How will rejuvenated lake in Morehouse Parish fish? A couple of local experts help anglers understand what it will take to succeed at WMA reservoir.
Jake Ormond of Sterlington fishes all over the country as a touring bass pro. Breaking the “code” of the lakes he fishes is part of his daily work schedule, but he said there’s something unique about figuring out the “new” BusseyBrakeReserv0ir.
“When you go to most lakes, you know something about where people catch fish and how,” Ormond said, “and you are familiar with the structure. But Bussey is a totally different lake than it was … before. It requires a totally new approach.”
The 2,200-acre, man-made reservoir in Morehouse Parish was drained, boat channels constructed and other improvements made after International Paper donated it to the Louisiana Department of Wildlife and Fisheries. After being closed for 8 years, it reopened in July, 2020.
“Before, the water was muddy and there was no structure except the stumps and the two windbreaks with small cypress trees. There was no grass or vegetation,” Ormond said. “The lake was almost empty so long it has grown up in bushes and small trees everywhere. And there is vegetation everywhere. It’s great for the fish, but tough for the fishermen.”
However, breaking the Bussey Brake code has great rewards. As anglers figure things out, results have been amazing. In the first weeks after the lake was re-opened, two anglers weighed in bass weighing better than 10 pounds. This past winter, when crappie started moving out from under acres of lily pads and the leaves fell off thousands of young cypress trees, anglers started to find out what size fish lived there. In the same week, anglers caught black and white crappie that both broke into the state’s Top 10 fishing record standings.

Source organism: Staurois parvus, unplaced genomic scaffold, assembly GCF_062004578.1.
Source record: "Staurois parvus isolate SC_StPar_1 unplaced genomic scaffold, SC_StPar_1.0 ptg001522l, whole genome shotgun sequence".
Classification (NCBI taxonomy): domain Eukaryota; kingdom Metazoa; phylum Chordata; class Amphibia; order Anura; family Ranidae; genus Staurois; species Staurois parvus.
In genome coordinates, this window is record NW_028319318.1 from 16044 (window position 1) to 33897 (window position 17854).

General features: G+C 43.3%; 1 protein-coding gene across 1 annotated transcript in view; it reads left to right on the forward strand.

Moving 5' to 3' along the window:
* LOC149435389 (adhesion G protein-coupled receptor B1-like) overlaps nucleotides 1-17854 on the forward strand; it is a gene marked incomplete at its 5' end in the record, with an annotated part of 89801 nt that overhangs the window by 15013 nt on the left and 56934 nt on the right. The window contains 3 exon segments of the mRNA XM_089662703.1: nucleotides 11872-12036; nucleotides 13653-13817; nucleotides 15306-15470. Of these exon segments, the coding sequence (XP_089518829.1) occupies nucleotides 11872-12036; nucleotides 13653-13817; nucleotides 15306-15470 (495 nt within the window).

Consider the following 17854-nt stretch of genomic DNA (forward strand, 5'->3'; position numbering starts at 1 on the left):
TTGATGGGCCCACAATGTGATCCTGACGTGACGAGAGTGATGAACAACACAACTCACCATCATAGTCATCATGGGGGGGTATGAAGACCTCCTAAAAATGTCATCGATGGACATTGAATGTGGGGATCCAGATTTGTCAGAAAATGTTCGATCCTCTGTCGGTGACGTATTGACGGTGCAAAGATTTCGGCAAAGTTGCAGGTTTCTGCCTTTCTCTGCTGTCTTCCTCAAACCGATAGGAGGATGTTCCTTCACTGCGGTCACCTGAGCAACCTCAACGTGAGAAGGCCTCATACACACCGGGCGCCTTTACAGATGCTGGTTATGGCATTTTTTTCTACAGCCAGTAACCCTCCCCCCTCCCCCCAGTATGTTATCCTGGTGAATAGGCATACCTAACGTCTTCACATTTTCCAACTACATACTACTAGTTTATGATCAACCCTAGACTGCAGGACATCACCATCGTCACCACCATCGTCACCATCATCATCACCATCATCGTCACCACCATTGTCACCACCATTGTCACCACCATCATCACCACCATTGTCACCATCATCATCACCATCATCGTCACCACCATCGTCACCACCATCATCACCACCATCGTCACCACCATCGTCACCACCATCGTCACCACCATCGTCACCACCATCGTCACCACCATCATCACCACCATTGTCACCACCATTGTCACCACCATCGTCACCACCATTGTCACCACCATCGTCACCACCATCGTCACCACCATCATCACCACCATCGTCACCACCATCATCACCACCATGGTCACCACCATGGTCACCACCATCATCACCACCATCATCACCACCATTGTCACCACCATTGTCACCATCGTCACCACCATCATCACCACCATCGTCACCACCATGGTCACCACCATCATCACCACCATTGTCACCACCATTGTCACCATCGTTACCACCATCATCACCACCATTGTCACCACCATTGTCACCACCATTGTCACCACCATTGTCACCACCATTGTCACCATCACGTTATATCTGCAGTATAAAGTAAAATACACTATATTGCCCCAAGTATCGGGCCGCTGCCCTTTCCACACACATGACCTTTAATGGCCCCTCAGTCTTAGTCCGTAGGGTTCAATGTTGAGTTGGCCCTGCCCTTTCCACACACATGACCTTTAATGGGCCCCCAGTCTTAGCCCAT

“There are already some community holes developing for bass at Bussey,” Ormond said. “Most of these are along the windbreaks and the weedlines along the boat runs. These are good places to fish. But as the fish finish the spawn and move this spring, they’ll be really keying on the grass and bushes around the deeper sloughs. The best spots are where you can find holes in the middle of the grass or irregular edges to the grass.”
Ormond has already developed a list of favorite lures for Bussey.
“All around, it’s just hard to beat that chrome and blue back Rat-L-Trap or something in a shad color like the Summer Shad,” said Ormond, who suggested other lures, including mixed-color spinnerbaits and buzzbaits — he makes his own JO custom lures — Grande Megatail and Zoom Speed worms in purple or junebug colors, crankbaits like the Lewis MR6 and SB57 in shad colors and frogs like the Booyah Popping Pad Crasher in black and blue.